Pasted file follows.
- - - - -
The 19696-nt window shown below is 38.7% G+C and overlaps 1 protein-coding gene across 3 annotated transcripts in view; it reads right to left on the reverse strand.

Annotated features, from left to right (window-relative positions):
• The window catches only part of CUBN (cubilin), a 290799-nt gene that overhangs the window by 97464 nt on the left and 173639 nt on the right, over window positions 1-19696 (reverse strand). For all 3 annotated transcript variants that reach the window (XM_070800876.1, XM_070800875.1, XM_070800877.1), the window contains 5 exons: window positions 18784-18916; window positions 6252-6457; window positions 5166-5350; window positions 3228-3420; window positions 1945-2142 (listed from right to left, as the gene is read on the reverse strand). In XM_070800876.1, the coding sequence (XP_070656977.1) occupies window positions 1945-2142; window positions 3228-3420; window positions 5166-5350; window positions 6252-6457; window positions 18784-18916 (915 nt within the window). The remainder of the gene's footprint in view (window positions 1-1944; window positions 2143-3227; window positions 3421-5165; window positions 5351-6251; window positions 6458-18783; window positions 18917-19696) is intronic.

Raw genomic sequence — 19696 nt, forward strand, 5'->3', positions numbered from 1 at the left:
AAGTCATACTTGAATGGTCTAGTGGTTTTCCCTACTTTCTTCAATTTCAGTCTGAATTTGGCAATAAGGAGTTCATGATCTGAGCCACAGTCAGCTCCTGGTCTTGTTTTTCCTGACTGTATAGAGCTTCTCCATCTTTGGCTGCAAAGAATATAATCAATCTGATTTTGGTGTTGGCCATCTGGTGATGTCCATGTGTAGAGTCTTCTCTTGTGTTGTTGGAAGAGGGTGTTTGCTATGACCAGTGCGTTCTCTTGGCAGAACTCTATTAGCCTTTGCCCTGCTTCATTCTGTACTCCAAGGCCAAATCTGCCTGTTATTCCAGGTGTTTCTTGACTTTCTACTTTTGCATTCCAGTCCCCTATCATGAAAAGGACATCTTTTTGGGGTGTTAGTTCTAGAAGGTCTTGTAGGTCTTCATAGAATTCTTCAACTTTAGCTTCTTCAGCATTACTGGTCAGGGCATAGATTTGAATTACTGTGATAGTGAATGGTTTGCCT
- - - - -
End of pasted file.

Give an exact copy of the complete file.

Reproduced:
The 19696-nt window shown below is 38.7% G+C and overlaps 1 protein-coding gene across 3 annotated transcripts in view; it reads right to left on the reverse strand.

Annotated features, from left to right (window-relative positions):
• The window catches only part of CUBN (cubilin), a 290799-nt gene that overhangs the window by 97464 nt on the left and 173639 nt on the right, over window positions 1-19696 (reverse strand). For all 3 annotated transcript variants that reach the window (XM_070800876.1, XM_070800875.1, XM_070800877.1), the window contains 5 exons: window positions 18784-18916; window positions 6252-6457; window positions 5166-5350; window positions 3228-3420; window positions 1945-2142 (listed from right to left, as the gene is read on the reverse strand). In XM_070800876.1, the coding sequence (XP_070656977.1) occupies window positions 1945-2142; window positions 3228-3420; window positions 5166-5350; window positions 6252-6457; window positions 18784-18916 (915 nt within the window). The remainder of the gene's footprint in view (window positions 1-1944; window positions 2143-3227; window positions 3421-5165; window positions 5351-6251; window positions 6458-18783; window positions 18917-19696) is intronic.

Raw genomic sequence — 19696 nt, forward strand, 5'->3', positions numbered from 1 at the left:
AAGTCATACTTGAATGGTCTAGTGGTTTTCCCTACTTTCTTCAATTTCAGTCTGAATTTGGCAATAAGGAGTTCATGATCTGAGCCACAGTCAGCTCCTGGTCTTGTTTTTCCTGACTGTATAGAGCTTCTCCATCTTTGGCTGCAAAGAATATAATCAATCTGATTTTGGTGTTGGCCATCTGGTGATGTCCATGTGTAGAGTCTTCTCTTGTGTTGTTGGAAGAGGGTGTTTGCTATGACCAGTGCGTTCTCTTGGCAGAACTCTATTAGCCTTTGCCCTGCTTCATTCTGTACTCCAAGGCCAAATCTGCCTGTTATTCCAGGTGTTTCTTGACTTTCTACTTTTGCATTCCAGTCCCCTATCATGAAAAGGACATCTTTTTGGGGTGTTAGTTCTAGAAGGTCTTGTAGGTCTTCATAGAATTCTTCAACTTTAGCTTCTTCAGCATTACTGGTCAGGGCATAGATTTGAATTACTGTGATAGTGAATGGTTTGCCT